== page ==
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  • Nishijin textiles made by HOSOO Co. are used in the interior design of many luxury hotels, including The Ritz-Carlton Tokyo
  • Ori-no-hibiki produces sound when the fabric is touched
  • The obi sash displayed at the Kansei-Japan Design Exhibition in Paris, 2008

September 2020

The New Traditions of Nishijin Textiles

The obi sash displayed at the Kansei-Japan Design Exhibition in Paris, 2008

Nishijin, a part of Kyoto famous for the namesake textiles that are representative of Japan, has passed on the textile tradition for more than 1,200 years. In Nishijin, a weaver with more than 300 years of history is producing unprecedented Nishijin textiles through new techniques and collaborations with various artists, attracting a lot of attention both from within Japan and from overseas.

Ori-no-hibiki produces sound when the fabric is touched

Nishijin is a district of Kyoto where narrow alleyways are lined with traditional long and narrow buildings built in the Machiya-zukuri architectural style. The silk textiles that have traditionally been produced in this district are called Nishijin textiles. The textiles are characterized by their colorful and elaborate patterns.

“Nishijin textile makers have pursued beauty while meeting the demands of the imperial court, aristocracy, temples, shrines and other customers mostly in Kyoto, which was the capital of Japan for over 1,000 years,” says Hosoo Masataka, the 12th-generation family head and president & CEO at HOSOO Co., Ltd. The company has manufactured Nishijin textiles and conducted wholesale trading since its founding in 1688.

In Nishijin, weavers, dyers, thread makers and craftsmen creating the gold and silver leaf characteristic of Nishijin textiles are mostly gathered within an area measuring just 5 km square. The division of labor at each of the more than twenty highly technical steps needed to complete Nishijin textiles has continued in this district for more than 1,200 years.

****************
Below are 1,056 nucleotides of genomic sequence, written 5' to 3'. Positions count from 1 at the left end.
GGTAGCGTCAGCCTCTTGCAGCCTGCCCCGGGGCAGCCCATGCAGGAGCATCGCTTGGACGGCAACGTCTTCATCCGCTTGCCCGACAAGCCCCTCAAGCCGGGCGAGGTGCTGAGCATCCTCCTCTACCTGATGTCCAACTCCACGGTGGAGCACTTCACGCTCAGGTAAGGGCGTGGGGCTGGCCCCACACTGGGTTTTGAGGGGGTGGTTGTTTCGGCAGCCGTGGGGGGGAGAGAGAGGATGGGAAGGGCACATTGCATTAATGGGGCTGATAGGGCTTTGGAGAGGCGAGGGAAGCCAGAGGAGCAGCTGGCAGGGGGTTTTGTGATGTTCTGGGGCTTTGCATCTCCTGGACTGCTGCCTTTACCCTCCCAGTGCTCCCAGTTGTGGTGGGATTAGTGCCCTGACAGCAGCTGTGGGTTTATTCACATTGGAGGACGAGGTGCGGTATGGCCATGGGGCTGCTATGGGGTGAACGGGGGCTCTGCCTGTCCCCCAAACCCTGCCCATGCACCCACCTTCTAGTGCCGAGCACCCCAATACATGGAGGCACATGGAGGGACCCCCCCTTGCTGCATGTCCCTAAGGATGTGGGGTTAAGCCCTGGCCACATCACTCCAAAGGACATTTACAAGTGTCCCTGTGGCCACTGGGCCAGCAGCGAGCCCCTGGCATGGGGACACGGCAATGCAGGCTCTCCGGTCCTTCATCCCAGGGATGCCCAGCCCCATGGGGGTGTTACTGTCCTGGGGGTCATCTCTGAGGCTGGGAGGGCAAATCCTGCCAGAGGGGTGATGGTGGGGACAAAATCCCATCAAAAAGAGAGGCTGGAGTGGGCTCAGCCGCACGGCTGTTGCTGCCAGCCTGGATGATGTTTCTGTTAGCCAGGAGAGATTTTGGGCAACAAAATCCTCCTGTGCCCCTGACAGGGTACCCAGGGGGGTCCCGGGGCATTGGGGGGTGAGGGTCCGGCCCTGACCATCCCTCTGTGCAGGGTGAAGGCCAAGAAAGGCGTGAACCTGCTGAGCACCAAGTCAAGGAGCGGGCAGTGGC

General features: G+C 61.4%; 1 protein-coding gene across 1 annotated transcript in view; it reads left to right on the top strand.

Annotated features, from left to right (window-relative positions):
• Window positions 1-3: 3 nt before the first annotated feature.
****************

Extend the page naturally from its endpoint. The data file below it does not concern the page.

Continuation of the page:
While HOSOO Co. continues to make traditional Nishijin textiles, it also has announced various textiles in the last ten years that have surprised the world, and continues to expand the possibilities of Nishijin textiles.

Nishijin textiles made by HOSOO Co. are used in the interior design of many luxury hotels, including The Ritz-Carlton Tokyo

What started this trend was an exhibition at the Kansei-Japan Design Exhibition held in Paris in 2008. At this exhibition, American architect Peter Marino saw an obi sash made by HOSOO Co., and was moved by the sophistication of the weaving technique and the fabric’s gorgeous decorative quality. He saw potential for the textiles to be used as a material for interior design, and requested HOSOO Co. to create a fabric for interior design purposes. However, the width of Nishijin textiles is traditionally 32 cm, which is too narrow for use as an interior design material. To meet his request, the company developed a new loom and began to weave fabric with a width of 150 cm, which is an international standard for textiles. Produced by Marino, the new Nishijin textile fabric has come to be used for wallpaper, curtains and sofa upholstery in stores and hotels in over 100 cities around the world, including the flagship Christian Dior store in Paris.

Approximately 9,000 warp threads can be woven with the new loom, which is compatible with a width of 150 cm, and a three-dimensional textile can be woven with many layers. The loom can weave a variety of materials and can be adjusted to determine the fabric’s radiance, translucence and three-dimensional effects. Making use of this technology, HOSOO Co. collaborates with various artists and corporations. For example, in collaboration with American contemporary artist Teresita Fernández, the company took about one year to weave her artwork Nishijin Sky. The textile appears translucent from one side by making use of a weaving technique used for summer clothing called sha (silk gauze) and by angling the weave in a certain way. The beautiful fabric produced has “two distinct faces,” which is the concept behind the artwork.

In collaboration with Panasonic Corporation, a manufacturer of electrical appliances including audio equipment, HOSOO Co. created Ori-no-hibiki, a speaker that combines Nishijin textiles with cutting-edge technology. In addition to functioning as a speaker, it is designed to produce sounds when the fabric is touched with or approached by the hand. This speaker, which is activated by conductive metal threads woven into the fabric, was awarded the Best Storytelling Award at Milan Salone 2017.

Hosoo says, “Traditions evolve by cooperating with various fields and actively incorporating state-of-the-art technology. If we look back at the long history of Nishijin, perhaps our predecessors also continued to take on these kinds of challenge.”

Up until now, talk of Nishijin textiles centered around kimono, but HOSOO Co. launched an original brand, HOSOO, in 2019, and it is developing products as part of this “new tradition.” It has expanded the use of Nishijin textiles to all parts of modern life, from sofas and curtains used in homes and offices to pouches and small items, all made using original textiles. As HOSOO Co. intended, the elegant aesthetic sense of Kyoto, built up over 1,200 years, is present in each of these products.